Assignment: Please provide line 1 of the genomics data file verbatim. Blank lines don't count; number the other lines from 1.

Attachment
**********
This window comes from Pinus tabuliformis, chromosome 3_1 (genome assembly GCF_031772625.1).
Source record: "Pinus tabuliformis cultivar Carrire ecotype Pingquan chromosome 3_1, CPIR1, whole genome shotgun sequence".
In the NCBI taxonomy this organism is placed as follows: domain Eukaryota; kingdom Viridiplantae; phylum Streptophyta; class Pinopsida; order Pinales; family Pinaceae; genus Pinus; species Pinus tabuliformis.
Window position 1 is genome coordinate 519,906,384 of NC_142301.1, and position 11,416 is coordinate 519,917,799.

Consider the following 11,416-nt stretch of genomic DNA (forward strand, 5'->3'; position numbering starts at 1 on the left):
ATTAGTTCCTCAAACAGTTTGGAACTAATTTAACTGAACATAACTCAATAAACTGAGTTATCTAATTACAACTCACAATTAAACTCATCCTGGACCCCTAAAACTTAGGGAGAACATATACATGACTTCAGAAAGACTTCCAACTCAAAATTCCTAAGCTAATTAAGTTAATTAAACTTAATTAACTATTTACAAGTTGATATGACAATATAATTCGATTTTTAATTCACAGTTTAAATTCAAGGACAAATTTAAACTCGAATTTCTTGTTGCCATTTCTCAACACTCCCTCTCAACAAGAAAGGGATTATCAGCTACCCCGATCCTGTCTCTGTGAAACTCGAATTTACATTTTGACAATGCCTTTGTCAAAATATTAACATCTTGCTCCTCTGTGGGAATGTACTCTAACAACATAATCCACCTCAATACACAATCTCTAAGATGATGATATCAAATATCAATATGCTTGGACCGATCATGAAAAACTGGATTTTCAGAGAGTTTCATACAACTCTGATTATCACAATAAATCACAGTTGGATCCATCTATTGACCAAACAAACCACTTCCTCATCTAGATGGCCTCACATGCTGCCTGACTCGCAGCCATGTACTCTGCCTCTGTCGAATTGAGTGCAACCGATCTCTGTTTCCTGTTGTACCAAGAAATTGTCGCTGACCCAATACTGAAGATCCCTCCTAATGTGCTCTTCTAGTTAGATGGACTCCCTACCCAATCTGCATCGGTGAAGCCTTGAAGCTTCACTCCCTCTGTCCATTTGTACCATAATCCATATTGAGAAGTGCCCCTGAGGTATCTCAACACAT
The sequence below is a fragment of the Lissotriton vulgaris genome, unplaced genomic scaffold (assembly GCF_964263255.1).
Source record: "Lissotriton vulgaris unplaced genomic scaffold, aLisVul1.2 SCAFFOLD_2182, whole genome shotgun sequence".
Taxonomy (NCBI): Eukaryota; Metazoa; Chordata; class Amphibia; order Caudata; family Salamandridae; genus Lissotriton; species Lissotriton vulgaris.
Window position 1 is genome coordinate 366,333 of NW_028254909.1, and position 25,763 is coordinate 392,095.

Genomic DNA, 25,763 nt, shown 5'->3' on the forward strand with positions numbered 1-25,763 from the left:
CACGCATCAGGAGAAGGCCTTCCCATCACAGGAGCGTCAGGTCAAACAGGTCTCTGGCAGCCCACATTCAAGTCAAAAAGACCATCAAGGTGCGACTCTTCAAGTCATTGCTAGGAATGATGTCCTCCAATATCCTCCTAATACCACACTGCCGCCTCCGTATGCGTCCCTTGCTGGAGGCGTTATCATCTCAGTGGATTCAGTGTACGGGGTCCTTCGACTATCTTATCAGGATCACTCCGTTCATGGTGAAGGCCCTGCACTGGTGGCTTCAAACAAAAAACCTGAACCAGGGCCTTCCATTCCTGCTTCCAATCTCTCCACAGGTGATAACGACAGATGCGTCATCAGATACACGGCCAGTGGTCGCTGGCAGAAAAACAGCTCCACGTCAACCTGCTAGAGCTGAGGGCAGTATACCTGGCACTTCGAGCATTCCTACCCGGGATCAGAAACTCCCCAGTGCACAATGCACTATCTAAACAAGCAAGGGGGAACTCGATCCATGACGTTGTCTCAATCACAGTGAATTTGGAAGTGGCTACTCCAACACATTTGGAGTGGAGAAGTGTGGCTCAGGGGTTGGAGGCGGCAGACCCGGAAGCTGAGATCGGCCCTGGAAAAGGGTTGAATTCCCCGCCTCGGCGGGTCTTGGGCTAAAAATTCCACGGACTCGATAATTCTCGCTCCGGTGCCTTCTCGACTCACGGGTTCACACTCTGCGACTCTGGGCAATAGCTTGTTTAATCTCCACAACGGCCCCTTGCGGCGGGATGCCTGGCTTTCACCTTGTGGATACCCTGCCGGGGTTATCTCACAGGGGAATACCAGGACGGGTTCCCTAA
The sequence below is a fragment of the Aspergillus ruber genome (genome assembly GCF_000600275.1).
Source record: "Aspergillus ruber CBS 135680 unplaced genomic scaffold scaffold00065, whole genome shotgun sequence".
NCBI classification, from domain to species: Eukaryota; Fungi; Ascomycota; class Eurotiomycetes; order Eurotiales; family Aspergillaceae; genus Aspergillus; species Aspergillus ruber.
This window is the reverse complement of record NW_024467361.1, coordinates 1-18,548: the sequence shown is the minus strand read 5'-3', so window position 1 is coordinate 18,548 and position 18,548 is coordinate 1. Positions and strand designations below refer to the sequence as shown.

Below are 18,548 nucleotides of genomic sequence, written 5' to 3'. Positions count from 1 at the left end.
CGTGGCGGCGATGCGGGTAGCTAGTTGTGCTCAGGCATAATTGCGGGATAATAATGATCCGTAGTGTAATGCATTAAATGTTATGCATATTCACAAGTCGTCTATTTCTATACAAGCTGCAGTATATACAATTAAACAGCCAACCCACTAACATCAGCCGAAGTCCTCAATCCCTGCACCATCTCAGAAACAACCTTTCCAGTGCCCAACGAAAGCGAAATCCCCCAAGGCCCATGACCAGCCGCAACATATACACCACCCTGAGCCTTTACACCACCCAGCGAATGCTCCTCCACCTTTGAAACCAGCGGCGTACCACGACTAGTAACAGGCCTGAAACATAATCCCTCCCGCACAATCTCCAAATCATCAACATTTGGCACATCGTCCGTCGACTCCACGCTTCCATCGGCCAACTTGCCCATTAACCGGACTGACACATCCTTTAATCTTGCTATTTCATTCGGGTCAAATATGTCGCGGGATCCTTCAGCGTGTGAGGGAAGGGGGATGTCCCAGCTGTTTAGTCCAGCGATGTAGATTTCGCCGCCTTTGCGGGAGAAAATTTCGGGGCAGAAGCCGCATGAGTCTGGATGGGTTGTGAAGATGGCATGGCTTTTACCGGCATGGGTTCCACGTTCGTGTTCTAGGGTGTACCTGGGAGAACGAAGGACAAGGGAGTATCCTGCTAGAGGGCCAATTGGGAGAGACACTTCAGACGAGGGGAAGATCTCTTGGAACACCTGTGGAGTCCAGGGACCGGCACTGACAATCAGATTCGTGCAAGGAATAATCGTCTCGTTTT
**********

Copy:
This window comes from Pinus tabuliformis, chromosome 3_1 (genome assembly GCF_031772625.1).